Phishing mails getting more clever

This is the second time I've received an email like this, and I wanted to point out a few things before people get caught by this rather clever phishing attempt:


As you can see, this email contains no linked images, which is completely unusual for Amazon but probably done to avoid being classified as Spam.
The URL that pops up when you hover over the button also looks legit at first… it is an email in German and it seems to point to a German amazon URL.

But of course it doesn't. What gives it away, of course, is the fact that there is a hyphen after the "" with some further "legitimizing" text, after that comes some more mumbo-jumbo that has nothing to do with a server. When we look at line 4 of the URL, we see "ru/?". on the line above, right before the "ru" is a period. That is the country part of the URL. If we go back a bit to the previous period, that is the actual server name. Here: "hsdj…4735fdjshfdsas3234". Forgive me for smudging out a bit - that is to prevent anyone from keying in the URL to see what happens and my email being registered as "alive".
Everything before the server name is irrelevant information that is likely thrown away by the recipient http server process. What is relevant is the "/?id=…" bit, which identifies my email address in their database.

What tipped me off, too, is that I don't have an account with the email address this was sent to.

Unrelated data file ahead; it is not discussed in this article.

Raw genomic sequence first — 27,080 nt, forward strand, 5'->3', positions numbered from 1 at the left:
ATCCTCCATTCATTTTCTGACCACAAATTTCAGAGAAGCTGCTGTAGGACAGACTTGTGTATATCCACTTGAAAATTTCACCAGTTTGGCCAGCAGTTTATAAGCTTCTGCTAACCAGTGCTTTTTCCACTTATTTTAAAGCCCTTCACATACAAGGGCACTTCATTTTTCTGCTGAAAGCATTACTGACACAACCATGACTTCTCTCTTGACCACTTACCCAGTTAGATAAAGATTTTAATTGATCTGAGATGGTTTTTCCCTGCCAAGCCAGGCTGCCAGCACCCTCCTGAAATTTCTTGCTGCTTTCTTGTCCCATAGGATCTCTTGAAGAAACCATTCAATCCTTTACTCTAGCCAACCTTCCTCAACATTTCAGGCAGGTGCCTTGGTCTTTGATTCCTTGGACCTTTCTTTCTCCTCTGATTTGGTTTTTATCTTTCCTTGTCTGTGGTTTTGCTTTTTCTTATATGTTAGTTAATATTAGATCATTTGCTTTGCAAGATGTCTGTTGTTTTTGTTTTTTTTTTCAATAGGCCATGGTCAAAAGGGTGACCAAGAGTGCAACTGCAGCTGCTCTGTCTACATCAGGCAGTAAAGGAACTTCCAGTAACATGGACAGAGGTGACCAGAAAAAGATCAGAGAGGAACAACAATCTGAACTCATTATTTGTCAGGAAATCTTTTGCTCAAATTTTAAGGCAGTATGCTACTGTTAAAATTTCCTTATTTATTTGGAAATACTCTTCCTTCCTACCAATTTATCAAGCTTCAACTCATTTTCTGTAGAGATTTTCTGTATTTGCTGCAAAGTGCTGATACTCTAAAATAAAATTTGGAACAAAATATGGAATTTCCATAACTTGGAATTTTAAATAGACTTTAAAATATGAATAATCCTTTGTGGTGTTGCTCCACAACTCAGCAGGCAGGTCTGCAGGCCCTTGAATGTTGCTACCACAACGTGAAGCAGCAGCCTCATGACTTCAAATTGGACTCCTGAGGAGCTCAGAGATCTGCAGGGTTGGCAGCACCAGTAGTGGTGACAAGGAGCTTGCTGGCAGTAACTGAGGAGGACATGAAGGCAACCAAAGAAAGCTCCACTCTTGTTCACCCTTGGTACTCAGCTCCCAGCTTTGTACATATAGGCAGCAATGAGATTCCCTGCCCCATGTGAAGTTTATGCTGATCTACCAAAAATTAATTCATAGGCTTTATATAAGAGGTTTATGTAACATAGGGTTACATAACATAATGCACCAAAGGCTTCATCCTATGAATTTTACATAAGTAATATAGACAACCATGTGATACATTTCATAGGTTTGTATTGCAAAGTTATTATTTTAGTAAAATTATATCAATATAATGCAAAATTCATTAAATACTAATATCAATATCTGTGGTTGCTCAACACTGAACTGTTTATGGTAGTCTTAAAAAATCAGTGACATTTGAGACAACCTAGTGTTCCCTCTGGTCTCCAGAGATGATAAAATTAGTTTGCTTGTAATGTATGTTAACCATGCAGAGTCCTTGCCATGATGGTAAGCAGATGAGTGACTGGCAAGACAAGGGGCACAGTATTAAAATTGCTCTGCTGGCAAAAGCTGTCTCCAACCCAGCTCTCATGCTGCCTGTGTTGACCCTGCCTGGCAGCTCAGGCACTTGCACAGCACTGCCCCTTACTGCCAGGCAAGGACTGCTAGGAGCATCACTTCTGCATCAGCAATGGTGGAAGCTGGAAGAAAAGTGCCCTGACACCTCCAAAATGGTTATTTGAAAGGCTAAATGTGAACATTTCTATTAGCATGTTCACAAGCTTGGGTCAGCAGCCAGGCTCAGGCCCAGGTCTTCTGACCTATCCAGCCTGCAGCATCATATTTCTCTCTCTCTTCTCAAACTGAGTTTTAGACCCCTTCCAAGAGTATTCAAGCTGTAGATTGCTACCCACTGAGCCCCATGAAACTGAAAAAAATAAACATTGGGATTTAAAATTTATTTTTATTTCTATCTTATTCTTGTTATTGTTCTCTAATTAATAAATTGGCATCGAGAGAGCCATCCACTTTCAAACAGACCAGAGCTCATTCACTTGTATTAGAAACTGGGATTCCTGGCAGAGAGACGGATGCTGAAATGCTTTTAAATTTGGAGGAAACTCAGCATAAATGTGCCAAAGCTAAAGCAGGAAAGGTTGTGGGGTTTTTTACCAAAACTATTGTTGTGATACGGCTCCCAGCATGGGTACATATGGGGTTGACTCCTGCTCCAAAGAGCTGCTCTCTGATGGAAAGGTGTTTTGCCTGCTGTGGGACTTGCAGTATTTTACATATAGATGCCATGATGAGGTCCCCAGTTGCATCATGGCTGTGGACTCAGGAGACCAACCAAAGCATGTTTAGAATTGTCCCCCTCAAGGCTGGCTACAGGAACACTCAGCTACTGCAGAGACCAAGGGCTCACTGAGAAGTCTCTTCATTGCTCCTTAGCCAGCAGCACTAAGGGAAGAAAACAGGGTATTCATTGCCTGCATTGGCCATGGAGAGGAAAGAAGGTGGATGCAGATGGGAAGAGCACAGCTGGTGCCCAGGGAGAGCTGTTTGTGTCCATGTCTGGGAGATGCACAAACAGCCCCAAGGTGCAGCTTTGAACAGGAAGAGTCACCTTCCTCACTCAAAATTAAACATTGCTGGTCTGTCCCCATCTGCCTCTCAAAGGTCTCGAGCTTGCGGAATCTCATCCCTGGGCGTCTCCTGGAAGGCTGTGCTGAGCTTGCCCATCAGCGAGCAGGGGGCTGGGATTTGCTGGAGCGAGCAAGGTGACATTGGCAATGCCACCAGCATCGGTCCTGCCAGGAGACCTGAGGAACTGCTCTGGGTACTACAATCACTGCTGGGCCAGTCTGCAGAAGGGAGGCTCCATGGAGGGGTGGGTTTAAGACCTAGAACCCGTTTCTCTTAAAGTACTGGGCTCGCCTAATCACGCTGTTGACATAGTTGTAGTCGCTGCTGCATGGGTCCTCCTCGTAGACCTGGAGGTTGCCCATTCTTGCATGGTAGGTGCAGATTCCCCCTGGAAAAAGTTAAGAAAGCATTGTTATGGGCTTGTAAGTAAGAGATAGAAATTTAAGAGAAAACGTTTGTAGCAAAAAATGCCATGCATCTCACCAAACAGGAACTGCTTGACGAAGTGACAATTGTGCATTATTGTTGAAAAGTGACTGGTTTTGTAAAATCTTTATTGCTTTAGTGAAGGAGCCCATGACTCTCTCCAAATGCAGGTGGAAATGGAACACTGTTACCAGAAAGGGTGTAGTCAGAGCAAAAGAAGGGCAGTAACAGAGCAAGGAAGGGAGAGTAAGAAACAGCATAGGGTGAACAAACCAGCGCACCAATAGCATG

However, I'm sure plenty of people will "bite" onto this phishing attempt.
Even with more legit looking emails, it always pays to look at the URL that clicking on something will activate just to make sure it doesn't go to some Russian server…!

Update: replied to my tweet about this topic and sent t
his link to further information on how to identify legitimate Amazon emails.

Phishing in the name of Apple

I never thought it would happen - but it happened: a Phishing email “got” me.

I was reading emails on my iPad when I found the following message:


And you know what? They got me! I was sitting in the living room with a couple other people, talking about this and that and checking my emails while doing it. Failing grade for social competence there, and yes, I should have separated reading emails and talking into two separate actions... but - lets face it - the situation isn’t anything unusual, probably worldwide.

If I’d been concentrating on just one thing at a time, I would have noticed the odd structuring of text, I would have realized that it just plain isn’t possible to buy an album using my account on a device that isn’t registered, etc. etc. etc.

But I didn’t.

I panicked and clicked on the link. Here is what the real link - behind the fake one - points to:

Screenshot 2014-09-08 20.47.57

Mind you, the screenshot above is done on my Mac... you can just hover the mouse over the suppled URL in an Email message and up pops the real URL that is hidden behind it.
You can’t do that on an iPad! Why? Beats me!